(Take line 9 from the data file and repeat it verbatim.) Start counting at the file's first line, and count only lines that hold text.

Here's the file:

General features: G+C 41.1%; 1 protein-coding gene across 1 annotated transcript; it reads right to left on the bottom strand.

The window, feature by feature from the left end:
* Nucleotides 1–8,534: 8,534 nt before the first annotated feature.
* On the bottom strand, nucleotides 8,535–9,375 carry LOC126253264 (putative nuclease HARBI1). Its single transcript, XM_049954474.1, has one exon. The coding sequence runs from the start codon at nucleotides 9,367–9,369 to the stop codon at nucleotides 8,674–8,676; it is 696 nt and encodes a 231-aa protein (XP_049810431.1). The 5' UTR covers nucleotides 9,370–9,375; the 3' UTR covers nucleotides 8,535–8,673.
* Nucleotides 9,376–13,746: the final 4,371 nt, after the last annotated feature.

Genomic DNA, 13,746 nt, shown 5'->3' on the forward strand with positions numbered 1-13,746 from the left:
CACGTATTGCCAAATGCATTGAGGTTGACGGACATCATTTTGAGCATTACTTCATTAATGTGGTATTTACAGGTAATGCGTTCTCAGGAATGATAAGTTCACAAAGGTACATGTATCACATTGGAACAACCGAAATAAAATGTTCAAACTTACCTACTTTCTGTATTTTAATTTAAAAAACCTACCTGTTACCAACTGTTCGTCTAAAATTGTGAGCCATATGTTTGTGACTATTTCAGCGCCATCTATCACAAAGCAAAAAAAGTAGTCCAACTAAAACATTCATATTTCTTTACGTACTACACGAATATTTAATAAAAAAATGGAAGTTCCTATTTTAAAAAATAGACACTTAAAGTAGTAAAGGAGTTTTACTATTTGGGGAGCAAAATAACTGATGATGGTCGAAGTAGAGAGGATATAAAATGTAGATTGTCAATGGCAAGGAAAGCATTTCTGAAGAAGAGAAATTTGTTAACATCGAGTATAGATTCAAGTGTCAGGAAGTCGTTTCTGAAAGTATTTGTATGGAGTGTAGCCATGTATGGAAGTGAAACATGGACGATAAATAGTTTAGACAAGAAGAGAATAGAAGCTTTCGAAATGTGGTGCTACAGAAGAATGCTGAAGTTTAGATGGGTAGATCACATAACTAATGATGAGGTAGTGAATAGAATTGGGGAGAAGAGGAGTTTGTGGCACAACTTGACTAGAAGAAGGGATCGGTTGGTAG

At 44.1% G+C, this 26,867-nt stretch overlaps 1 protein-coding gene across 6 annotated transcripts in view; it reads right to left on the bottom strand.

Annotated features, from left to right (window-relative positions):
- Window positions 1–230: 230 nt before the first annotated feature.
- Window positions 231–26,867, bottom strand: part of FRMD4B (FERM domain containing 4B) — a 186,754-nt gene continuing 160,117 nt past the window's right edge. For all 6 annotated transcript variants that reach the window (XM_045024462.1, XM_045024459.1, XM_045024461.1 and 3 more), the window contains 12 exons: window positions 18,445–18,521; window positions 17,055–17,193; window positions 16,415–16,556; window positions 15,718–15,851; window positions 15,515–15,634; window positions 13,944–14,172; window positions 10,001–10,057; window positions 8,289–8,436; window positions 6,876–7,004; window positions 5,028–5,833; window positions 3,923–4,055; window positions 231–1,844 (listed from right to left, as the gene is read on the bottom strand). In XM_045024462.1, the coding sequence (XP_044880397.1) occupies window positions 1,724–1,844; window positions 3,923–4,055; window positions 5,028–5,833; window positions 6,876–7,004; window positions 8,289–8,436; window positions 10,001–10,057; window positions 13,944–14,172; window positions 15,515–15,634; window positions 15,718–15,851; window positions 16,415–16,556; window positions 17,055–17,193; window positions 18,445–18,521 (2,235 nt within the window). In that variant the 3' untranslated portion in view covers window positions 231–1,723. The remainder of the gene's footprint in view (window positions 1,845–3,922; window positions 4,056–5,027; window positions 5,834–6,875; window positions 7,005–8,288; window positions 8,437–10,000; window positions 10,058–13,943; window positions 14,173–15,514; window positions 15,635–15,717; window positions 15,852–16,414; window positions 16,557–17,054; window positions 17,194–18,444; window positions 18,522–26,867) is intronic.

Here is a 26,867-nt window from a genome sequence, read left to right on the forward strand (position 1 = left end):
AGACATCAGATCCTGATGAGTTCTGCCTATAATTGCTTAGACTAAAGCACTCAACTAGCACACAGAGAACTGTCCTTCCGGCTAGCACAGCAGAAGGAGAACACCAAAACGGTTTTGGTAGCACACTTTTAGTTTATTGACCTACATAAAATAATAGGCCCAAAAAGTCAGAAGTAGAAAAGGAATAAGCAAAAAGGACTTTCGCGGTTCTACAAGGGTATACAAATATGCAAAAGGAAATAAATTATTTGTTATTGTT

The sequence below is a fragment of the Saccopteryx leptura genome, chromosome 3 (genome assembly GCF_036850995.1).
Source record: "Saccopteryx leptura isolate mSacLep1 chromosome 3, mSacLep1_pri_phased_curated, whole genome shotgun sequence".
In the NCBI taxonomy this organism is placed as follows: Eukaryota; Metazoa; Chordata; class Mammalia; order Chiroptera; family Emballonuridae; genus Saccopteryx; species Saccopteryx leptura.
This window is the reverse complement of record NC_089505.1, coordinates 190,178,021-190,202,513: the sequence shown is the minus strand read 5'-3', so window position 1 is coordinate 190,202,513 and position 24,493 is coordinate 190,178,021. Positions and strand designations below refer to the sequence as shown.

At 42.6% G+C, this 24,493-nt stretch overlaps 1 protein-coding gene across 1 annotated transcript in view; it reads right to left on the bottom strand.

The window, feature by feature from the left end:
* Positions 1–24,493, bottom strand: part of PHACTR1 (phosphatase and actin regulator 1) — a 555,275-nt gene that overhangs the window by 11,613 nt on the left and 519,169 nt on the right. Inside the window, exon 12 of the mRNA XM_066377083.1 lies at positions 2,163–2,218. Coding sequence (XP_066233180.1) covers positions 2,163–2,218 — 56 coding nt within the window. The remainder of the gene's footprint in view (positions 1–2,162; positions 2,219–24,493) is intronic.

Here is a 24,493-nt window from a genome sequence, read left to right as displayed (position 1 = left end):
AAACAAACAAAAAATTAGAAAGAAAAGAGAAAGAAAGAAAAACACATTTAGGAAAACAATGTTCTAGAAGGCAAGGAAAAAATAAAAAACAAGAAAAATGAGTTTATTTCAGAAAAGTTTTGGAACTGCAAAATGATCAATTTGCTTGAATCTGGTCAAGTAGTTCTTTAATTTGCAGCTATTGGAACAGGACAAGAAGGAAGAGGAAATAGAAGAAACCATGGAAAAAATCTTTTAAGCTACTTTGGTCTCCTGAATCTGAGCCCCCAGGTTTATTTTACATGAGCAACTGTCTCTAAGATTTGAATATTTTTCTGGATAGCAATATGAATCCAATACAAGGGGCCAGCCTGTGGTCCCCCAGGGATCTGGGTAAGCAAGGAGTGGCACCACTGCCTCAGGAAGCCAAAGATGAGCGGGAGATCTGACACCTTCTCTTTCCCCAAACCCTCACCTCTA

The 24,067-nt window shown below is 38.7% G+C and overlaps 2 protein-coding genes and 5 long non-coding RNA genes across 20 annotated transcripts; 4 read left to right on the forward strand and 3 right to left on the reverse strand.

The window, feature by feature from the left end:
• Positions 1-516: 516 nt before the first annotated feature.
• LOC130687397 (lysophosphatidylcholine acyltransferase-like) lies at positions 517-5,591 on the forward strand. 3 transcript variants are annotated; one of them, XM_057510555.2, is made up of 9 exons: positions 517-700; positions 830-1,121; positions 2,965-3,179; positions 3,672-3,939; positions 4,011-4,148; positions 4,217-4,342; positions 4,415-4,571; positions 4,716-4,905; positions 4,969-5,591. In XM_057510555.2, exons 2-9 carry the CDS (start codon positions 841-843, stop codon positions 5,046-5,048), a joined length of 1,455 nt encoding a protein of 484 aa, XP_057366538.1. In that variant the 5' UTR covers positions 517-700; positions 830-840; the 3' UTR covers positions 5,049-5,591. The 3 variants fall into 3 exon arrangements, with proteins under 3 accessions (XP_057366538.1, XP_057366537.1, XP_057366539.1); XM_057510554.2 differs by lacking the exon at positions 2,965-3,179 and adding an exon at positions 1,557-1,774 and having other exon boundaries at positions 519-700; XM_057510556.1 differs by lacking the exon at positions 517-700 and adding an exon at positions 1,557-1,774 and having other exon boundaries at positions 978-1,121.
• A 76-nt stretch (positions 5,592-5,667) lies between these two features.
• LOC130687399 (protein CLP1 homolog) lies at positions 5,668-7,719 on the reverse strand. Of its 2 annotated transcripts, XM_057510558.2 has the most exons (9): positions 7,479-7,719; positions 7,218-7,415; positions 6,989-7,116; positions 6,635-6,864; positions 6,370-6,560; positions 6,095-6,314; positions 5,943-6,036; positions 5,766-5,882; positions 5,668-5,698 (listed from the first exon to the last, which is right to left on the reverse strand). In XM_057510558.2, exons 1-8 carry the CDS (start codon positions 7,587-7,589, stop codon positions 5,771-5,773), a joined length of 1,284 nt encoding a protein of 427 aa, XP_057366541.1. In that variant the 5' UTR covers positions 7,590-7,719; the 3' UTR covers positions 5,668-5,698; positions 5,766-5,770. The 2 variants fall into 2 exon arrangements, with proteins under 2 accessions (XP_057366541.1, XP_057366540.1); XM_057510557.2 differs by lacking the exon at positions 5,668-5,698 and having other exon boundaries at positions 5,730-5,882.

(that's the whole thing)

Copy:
Annotated features, from left to right (window-relative positions):